1. He expanded the faith based Bush initiative called White House Office for Faith Based and Neighborhood Partnerships. This is an enormous example for Christians to follow, though political lines may divide us, our mission to bring heaven to earth should always unite us. Obama is quoted saying "“I may disagree with President Bush on a whole set of issues but I agree with him that we need to bring in the faith community and work together with churches and other communities of faith to make sure that the marginalized are taken care of and that the poor and vulnerable are protected.”

So there you have it!  I want to leave this blog with a challenge; for my more conservative friends, can you think of some things about Obama you appreciate? I understand it's hard; especially when you and he so clearly don't see eye to eye on very important issues; but maybe it's time for us to ask ourselves, what is a better witness to the world? Fighting over what divides us or fighting for what unites us? I've seen the arguments, I've heard the complaints and I've never seen those work. I've only seen them divide. So, for anyone who wants to participate, what are some of your favorite things that Obama has accomplished in office?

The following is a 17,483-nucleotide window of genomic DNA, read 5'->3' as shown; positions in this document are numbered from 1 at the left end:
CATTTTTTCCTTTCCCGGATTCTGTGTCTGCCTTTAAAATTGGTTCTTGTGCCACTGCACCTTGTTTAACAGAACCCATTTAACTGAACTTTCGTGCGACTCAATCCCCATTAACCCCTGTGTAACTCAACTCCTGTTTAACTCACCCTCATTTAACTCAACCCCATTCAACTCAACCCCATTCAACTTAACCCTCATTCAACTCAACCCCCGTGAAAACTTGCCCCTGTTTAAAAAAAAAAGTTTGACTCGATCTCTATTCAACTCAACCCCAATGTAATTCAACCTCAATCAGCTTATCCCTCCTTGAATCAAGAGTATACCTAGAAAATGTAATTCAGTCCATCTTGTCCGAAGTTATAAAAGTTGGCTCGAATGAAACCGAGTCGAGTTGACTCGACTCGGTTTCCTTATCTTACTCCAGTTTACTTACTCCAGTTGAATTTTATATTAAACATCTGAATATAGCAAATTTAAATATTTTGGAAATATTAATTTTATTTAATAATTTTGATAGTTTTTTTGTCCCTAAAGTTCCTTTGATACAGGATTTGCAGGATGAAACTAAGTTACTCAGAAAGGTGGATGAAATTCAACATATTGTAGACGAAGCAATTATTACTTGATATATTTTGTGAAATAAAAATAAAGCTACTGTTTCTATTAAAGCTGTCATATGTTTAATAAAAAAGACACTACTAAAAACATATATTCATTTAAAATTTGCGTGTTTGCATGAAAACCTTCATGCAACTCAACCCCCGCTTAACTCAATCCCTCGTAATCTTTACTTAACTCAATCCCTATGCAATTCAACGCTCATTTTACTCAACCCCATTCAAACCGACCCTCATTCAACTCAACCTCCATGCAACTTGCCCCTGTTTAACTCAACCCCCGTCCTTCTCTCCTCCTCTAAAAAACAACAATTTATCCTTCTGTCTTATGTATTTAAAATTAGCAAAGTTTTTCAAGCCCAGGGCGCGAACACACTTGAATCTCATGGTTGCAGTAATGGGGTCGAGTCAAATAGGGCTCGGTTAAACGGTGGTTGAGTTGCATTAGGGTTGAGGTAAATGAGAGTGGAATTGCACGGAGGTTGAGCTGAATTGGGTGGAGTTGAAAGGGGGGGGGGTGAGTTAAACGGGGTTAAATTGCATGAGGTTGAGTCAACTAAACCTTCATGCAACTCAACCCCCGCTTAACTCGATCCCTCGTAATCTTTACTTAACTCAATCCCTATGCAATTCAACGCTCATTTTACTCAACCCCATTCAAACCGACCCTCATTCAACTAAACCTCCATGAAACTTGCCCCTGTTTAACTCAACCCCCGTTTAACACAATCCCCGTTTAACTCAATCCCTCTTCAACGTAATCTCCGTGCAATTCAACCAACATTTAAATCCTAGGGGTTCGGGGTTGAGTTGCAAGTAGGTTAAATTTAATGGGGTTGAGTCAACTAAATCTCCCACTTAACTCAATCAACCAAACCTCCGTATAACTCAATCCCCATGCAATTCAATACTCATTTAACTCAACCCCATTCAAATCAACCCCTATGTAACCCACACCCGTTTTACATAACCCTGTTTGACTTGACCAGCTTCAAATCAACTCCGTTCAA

Monday, May 16, 2016

Top 10 Tom Hanks Performances